Skin microbe diversity can vary with forest type and habitat in Brazilian frogs
The diversity of microbes on the skin of frog species in Brazil's Atlantic Forest can vary with habitat, according to a study published July 5, 2017 in the open-access journal PLOS ONE by Ananda Brito de Assis from University of São Paulo, Brazil, and colleagues.
Skin bacteria can help protect amphibians: some produce antimicrobial compounds that inhibit pathogens. The composition of microbes on frog skin can reflect the environment, and environmental conditions—including solar radiation and temperature regimes—differ between continuous and fragmented forests. To see if forest type affects skin bacteria on frogs, Assis and colleagues collected microbe samples from four frog species in both continuous and fragmented Atlantic Forest in Brazil. The researchers cultured bacteria from 188 frogs, and then assessed the cultures for diversity and antimicrobial potential.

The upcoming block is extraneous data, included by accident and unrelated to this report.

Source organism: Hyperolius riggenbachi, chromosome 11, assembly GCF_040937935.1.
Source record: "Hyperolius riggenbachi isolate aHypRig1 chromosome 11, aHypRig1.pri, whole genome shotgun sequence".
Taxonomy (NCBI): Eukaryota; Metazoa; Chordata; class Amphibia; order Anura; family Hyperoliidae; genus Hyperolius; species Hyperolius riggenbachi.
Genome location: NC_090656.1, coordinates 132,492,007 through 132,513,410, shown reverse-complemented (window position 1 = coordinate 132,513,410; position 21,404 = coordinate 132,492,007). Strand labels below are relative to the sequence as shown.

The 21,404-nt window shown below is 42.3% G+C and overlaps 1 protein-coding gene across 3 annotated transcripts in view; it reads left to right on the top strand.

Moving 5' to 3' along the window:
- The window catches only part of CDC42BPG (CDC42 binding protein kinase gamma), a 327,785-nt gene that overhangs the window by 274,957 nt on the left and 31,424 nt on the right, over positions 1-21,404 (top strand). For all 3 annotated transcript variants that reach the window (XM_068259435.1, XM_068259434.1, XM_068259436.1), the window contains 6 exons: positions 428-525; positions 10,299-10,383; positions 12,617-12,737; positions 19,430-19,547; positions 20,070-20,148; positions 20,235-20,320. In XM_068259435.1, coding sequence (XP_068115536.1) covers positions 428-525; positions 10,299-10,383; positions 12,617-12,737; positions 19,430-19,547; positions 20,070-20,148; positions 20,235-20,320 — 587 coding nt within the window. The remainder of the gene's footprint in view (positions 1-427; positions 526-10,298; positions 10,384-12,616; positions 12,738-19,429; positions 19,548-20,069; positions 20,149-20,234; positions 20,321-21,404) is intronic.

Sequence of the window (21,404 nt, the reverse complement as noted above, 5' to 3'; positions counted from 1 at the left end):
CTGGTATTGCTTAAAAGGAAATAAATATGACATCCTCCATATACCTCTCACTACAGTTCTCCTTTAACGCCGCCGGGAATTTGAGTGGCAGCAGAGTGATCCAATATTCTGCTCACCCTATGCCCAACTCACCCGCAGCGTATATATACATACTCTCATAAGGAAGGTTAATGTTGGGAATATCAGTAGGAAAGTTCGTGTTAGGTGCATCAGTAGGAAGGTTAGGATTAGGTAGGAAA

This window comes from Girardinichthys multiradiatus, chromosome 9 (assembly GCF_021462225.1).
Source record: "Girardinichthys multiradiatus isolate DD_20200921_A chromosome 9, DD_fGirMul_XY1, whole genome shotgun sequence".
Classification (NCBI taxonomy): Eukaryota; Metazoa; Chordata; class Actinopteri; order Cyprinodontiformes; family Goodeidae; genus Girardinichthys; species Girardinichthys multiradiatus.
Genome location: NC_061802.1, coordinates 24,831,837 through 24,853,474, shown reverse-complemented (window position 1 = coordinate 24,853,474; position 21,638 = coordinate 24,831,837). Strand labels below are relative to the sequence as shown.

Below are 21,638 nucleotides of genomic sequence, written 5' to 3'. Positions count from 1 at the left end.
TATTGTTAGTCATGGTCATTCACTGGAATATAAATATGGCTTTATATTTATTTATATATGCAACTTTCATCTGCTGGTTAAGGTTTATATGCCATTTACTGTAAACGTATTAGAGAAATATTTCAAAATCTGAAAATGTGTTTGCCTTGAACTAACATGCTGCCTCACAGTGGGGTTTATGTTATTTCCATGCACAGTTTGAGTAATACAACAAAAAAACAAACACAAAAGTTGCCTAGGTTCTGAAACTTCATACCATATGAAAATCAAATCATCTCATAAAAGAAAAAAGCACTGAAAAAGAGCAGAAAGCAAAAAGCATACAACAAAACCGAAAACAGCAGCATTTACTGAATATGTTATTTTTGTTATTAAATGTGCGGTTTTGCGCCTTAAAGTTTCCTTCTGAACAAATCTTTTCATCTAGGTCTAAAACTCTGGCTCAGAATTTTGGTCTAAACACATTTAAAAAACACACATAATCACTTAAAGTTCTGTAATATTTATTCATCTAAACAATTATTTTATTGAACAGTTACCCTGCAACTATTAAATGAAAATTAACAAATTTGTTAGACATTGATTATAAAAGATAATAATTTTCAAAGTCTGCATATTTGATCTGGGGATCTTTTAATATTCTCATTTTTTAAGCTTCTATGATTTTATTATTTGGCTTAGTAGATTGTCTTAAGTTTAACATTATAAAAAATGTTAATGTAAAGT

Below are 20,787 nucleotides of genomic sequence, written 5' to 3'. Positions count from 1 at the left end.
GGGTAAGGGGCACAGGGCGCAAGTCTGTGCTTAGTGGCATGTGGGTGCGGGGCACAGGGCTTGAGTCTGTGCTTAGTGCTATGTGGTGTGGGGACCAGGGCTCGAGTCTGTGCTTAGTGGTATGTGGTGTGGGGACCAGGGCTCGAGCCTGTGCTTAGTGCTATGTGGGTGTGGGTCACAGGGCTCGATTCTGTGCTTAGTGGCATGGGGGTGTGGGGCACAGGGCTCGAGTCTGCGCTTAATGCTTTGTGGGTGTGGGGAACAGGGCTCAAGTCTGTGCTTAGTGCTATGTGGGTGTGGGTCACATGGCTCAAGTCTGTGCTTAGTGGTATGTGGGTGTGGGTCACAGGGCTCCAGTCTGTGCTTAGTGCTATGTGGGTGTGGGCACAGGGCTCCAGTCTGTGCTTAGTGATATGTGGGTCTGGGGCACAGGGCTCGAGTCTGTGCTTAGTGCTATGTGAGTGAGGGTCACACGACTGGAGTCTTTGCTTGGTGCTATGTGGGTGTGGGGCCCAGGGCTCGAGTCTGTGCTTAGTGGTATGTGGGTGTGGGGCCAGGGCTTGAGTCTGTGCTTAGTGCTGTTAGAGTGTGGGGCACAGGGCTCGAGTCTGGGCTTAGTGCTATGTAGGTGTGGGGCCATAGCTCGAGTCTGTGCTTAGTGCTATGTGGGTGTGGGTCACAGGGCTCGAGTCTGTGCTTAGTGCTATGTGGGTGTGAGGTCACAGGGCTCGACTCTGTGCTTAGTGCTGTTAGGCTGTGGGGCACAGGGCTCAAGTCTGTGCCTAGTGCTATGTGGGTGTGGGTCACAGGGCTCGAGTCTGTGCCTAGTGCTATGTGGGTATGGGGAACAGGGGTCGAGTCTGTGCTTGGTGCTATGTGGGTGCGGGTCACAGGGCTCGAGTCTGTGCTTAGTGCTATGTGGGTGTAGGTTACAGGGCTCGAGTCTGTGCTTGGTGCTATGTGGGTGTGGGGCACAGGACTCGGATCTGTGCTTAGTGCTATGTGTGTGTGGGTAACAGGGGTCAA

The researchers found that for one frog (Proceratophrys boiei), microbe diversity was more than twice as high in continuous forest than in fragments (149 vs. 61 morphotypes, respectively), and its bacterial density varied between these forests. However, microbe diversity did not vary by forest type in the other three species, suggesting that variation was instead due to factors intrinsic to individual species and their habitats.
In addition, the researchers detected antimicrobial activity in 27 bacterial morphotypes across the four frog species. Again, the leaf litter-dwelling P. boiei had the greatest number of antimicrobial morphotypes, presumably reflecting its exposure to soil bacteria species, many of which produce antibiotics.